By Bryan Levine, SunCoast Sports
ST. PETERSBURG — May has always been a special month for Jose Alvarado.
His birthday is the 21st, and his daughter, Victoria, was also born in May.
The month became a little more special for the left-handed reliever when he made his major-league debut on May 3 with the Tampa Bay Rays.
“I guarantee you I will never forget that date,” Alvarado said before Wednesday’s game against Kansas City. “May is definitely a great month for me.”
Alvarado’s promotion from Double-A Montgomery came as a surprise to most — Alvarado included.
“In my mind, I was going to keep working at it down in double-A, and eventually get to the Futures All-Star Game,” Alvarado said. “Then, after that, hopefully try to win a spot. They surprised me early and it was great.”
The Rays had other plans for Alvarado, who threw 11.1 innings with a 2.38 ERA and 14 strikeouts with the Biscuits. When left-hander Xavier Cedeno hit the disabled list with forearm tightness, the Rays were in need of a southpaw out of the bullpen.
Alvarado was essentially the only in-house option, despite making just nine appearances above single-A.
“He’s committed to throwing strikes,” Manager Kevin Cash said. “I’m sure there’s always a want to do it, but then you actually have to go out and do it, and that’s what he’s proven through his first 10-12 innings of work in double-A that allowed him to get back up here. It’s great to see he hasn’t changed. Nothing is altered, he’s just pounding the strike zone.”
It was just seven months ago Alvarado was pitching for the Advanced-A Charlotte Stone Crabs, a far cry from the major leagues.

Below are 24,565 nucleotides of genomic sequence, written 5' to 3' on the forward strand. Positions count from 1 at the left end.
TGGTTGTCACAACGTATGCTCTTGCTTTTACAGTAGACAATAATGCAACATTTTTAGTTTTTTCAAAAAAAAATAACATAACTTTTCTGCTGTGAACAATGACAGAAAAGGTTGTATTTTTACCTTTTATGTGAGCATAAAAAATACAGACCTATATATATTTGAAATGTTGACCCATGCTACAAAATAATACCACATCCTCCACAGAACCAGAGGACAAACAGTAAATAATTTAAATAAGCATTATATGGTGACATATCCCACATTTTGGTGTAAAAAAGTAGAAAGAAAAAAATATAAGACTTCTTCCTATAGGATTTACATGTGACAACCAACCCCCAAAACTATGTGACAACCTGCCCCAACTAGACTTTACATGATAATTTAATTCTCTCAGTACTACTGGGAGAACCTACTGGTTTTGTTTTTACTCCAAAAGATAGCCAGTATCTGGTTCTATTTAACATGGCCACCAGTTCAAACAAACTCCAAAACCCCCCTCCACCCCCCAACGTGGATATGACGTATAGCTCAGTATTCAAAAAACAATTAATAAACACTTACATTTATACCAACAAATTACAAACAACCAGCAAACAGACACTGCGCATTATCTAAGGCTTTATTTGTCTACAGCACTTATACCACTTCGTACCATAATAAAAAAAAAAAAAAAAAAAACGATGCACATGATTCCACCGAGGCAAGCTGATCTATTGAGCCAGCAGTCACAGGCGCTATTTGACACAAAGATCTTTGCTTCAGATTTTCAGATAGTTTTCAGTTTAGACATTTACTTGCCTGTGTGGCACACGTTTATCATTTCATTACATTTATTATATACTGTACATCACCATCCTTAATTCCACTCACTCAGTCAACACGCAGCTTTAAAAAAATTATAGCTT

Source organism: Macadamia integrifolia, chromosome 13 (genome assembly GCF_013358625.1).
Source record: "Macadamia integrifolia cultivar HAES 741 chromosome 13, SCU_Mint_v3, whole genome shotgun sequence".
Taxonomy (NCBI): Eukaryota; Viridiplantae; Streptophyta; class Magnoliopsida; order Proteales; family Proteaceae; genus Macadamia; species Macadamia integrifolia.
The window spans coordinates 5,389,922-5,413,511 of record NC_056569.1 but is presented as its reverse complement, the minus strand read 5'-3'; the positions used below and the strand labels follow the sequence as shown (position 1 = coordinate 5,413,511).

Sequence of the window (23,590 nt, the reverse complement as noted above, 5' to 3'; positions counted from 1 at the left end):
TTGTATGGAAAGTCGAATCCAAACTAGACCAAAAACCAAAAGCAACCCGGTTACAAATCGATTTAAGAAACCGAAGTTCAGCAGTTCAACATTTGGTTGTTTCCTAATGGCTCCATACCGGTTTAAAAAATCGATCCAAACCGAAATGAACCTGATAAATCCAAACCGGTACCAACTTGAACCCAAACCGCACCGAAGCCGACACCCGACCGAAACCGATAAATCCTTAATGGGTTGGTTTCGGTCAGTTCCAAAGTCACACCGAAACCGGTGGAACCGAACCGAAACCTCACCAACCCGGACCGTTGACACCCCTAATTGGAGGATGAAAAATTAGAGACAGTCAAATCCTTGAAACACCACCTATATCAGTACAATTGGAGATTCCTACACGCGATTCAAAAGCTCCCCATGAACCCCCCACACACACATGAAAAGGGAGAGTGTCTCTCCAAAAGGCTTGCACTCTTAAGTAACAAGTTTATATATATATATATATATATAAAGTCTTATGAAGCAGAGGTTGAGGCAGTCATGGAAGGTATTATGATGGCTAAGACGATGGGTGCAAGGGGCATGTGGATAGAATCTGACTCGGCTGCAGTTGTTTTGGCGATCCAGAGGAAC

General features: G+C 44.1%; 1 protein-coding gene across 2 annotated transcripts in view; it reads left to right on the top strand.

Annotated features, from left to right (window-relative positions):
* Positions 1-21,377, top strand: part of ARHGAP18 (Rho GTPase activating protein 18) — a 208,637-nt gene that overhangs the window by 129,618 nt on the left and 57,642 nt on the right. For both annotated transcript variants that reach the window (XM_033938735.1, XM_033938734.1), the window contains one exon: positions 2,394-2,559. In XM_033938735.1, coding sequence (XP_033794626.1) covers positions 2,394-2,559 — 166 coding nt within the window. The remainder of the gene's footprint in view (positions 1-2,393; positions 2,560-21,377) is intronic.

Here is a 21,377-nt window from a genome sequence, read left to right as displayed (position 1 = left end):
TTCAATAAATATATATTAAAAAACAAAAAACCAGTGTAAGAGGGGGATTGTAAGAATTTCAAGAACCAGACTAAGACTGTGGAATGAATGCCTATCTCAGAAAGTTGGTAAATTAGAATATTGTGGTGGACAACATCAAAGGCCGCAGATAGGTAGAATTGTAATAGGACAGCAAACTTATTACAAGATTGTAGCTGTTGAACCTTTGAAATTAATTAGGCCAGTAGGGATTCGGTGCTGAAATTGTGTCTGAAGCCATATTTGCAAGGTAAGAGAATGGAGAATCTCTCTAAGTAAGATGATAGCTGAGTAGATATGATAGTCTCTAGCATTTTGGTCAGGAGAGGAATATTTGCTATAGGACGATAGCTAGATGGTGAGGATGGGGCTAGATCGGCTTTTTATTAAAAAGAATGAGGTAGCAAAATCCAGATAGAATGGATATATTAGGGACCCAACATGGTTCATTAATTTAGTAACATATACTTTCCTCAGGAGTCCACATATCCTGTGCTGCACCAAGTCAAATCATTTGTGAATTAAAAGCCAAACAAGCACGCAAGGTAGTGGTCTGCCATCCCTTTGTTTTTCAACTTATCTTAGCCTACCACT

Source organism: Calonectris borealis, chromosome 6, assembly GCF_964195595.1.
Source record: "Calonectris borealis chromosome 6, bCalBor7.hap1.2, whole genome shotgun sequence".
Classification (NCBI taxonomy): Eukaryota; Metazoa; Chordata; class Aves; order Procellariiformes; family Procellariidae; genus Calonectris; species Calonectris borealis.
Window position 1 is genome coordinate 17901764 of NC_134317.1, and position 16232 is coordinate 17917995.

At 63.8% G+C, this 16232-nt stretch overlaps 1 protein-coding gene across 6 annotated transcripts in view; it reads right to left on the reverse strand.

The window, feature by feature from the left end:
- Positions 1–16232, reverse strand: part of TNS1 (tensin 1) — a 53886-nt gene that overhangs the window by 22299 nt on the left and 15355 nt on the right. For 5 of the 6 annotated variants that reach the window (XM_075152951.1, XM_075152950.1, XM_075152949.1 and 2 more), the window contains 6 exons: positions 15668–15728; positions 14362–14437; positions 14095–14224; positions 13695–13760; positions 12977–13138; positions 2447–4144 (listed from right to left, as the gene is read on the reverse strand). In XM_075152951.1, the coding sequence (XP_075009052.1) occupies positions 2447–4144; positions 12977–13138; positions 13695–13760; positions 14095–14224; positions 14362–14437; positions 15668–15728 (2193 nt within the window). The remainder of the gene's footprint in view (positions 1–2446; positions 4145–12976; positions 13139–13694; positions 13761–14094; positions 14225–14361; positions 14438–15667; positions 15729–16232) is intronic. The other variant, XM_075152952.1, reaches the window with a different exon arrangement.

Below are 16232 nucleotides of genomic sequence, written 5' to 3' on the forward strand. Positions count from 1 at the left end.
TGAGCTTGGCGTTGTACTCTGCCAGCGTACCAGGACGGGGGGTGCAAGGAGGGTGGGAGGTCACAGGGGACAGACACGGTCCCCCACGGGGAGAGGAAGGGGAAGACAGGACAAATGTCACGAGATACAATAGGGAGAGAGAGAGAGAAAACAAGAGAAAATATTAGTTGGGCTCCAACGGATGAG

The last half-year has been a whirlwind for Alvarado. He had the opportunity to spend spring training with the big club, but perhaps more importantly, he was named to the Venezuelan roster in the World Baseball Classic.
“The experience itself of being in the World Baseball Classic was an amazing opportunity to be there with all of these experienced stars,” Alvarado said. “To get their advice, and watch them play, I think it was something that really helped me a lot and gave me an advantage to help me push my career ahead.”
Alvarado went 1-0 in three relief appearances in the WBC, and allowed three runs, but also had four strikeouts. It’s that experience which gave Cash the confidence the 21-year-old would be able to make a huge jump from double-A to the majors.
“We didn’t really see Jose too much during spring training. There were just brief appearances,” Cash said. “He pitched in the WBC, which I think was probably a really good thing for him. To get that kind of intensity, and that environment, and then to come up here and be ‘been there, done that.’”
Alvarado was acquired by the Rays in 2012 as a free agent out of Venezuela. He was just 16 at the time, and didn’t have much experience playing baseball. In fact, he was hesitant to start playing seriously at all.
“Somebody just saw me playing one day,” Alvarado said. “It was actually on a basketball court we were playing baseball. Somebody from the (Rays Venezuelan) academy came to me and said they wanted me to come to the academy.
“I went there, and I said, ‘This was not for me.’”
Alvarado returned home and told his mom he wasn’t interested, so she told him that was fine, but he’d have to go get a job.
After some time, Rays scouts came calling again to try to convince Alvarado to reconsider. Considering he’s a hard-throwing lefty, they told him he’d have a good chance.
“I figured I could at least give it a try,” he said. “Within four months, I was signed with the Rays.”
Through Thursday, Alvarado had made four appearances with the Rays. He’s been nearly flawless in the three relief outings since allowing three runs on that May 3 debut — which, by the way, could’ve easily been a scoreless inning if not for a combination of unlucky scoring and poor decision-making by his teammates.
He’s combined five innings pitched, and has allowed just three hits in the 18 batters he’s faced. On Tuesday night, he was the best Rays pitcher in a 7-6 loss, where he tossed a pair of scoreless innings.
There’s also still plenty of time left in May to make it an even more memorable month.